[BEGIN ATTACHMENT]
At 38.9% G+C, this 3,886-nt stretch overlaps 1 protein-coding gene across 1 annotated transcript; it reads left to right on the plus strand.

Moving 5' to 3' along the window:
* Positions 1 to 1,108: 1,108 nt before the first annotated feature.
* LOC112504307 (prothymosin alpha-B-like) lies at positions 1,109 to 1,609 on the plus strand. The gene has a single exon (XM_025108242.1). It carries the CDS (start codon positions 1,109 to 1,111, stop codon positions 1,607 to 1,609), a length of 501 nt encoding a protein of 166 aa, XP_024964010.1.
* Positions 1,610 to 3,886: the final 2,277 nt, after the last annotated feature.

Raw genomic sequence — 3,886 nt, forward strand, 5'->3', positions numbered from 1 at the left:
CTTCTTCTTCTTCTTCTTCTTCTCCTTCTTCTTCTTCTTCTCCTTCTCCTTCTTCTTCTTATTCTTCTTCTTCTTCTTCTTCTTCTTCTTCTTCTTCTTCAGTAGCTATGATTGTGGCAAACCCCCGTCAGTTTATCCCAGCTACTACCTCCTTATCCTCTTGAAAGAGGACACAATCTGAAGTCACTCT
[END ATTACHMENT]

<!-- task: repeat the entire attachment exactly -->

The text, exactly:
At 38.9% G+C, this 3,886-nt stretch overlaps 1 protein-coding gene across 1 annotated transcript; it reads left to right on the plus strand.

Moving 5' to 3' along the window:
* Positions 1 to 1,108: 1,108 nt before the first annotated feature.
* LOC112504307 (prothymosin alpha-B-like) lies at positions 1,109 to 1,609 on the plus strand. The gene has a single exon (XM_025108242.1). It carries the CDS (start codon positions 1,109 to 1,111, stop codon positions 1,607 to 1,609), a length of 501 nt encoding a protein of 166 aa, XP_024964010.1.
* Positions 1,610 to 3,886: the final 2,277 nt, after the last annotated feature.

Raw genomic sequence — 3,886 nt, forward strand, 5'->3', positions numbered from 1 at the left:
CTTCTTCTTCTTCTTCTTCTTCTCCTTCTTCTTCTTCTTCTCCTTCTCCTTCTTCTTCTTATTCTTCTTCTTCTTCTTCTTCTTCTTCTTCTTCTTCTTCAGTAGCTATGATTGTGGCAAACCCCCGTCAGTTTATCCCAGCTACTACCTCCTTATCCTCTTGAAAGAGGACACAATCTGAAGTCACTCT